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I grew up on a family farm near Wells, Minnesota with my twin brother, three younger brothers, and 4 younger sisters. My parents purchased the farm when I was 2 years old. I believe the land was first purchased by the U.S. government from the Sisseton and Wahpeton Bands of Dakota for about $.075 per acre in the Treaty of Traverse des Sioux in 1851. My parents didn't get nearly as good a deal 107 years later, though the appraised value of the land has also appreciated considerably during my lifetime. My father eventually replaced all of the buildings including the house, doing much of his own carpentry work. This led to his work in farm building construction and an opportunity for all of his sons to be part of his crew for a time.


After high school, I attended St. John's University in Collegeville, earning a B.S degree in Social Work. I found related work in a group home near Pine City and a year later joined two other staff from that group home in starting a new group home near Waverly. I moved on to work for Swift County for 5 years in a foster care position. I also got married during this time. When our first son was born, I began thinking about grad school. A year after starting my MSW program at the University of Minnesota, and right before our second son was born, I took an adult protection position in Rice County. It took longer than I had planned to finish grad school. Shortly thereafter, I  accepted a promotion to supervise the agency's child and family unit. It took me about 5 years to see that what we were doing wasn't working, and was likely even making things worse. I realized I didn't know how to get it to work and left. I worked for a few years in day treatment and in-home therapy. Then, after our daughter came along, my wife told me I needed to get a day job and spend more time with our children. So I found a day job supervising Carver County's child and family unit.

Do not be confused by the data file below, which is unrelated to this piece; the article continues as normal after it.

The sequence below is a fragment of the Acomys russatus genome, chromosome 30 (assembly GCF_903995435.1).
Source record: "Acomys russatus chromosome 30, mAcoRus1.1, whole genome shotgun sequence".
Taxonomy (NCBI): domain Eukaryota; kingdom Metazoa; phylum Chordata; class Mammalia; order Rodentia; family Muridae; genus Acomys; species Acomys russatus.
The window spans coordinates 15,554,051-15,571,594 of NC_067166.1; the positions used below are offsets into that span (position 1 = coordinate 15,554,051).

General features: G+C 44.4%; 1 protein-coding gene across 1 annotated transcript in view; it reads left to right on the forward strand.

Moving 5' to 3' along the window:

It was there, after accepting a promotion to a new manager position, that I had the privilege, beginning in 1995, of leading a full implementation of the Signs of Safety. We worked directly with Andrew Turnell as our consultant. During that time, the county’s budget was cut repeatedly, forcing a more than 40% reduction in the use of purchased child welfare placement and treatment services. In the midst of this, twelve month repeat maltreatment determinations were first reduced and then stopped entirely for four straight years. As assessment social workers developed skill and confidence in safety planning, the number of cases passed on for ongoing casework were reduced by 40%. As the agency transitioned from responding to the latest report, to identifying and building safety to all known harm and danger, the number of child protection reports being made each year stabilized. The number of children in out-of-home placement hit a 20 year low. Social workers grew happier with the county’s child welfare services and social worker skill and satisfaction increased significantly. Even though the budget cuts were never fun, the transition from services to safety planning created an incredible level of confidence in the value and effectiveness of safety planning and a strong desire to do far more to help spread the Signs of Safety throughout Minnesota and across the United States.

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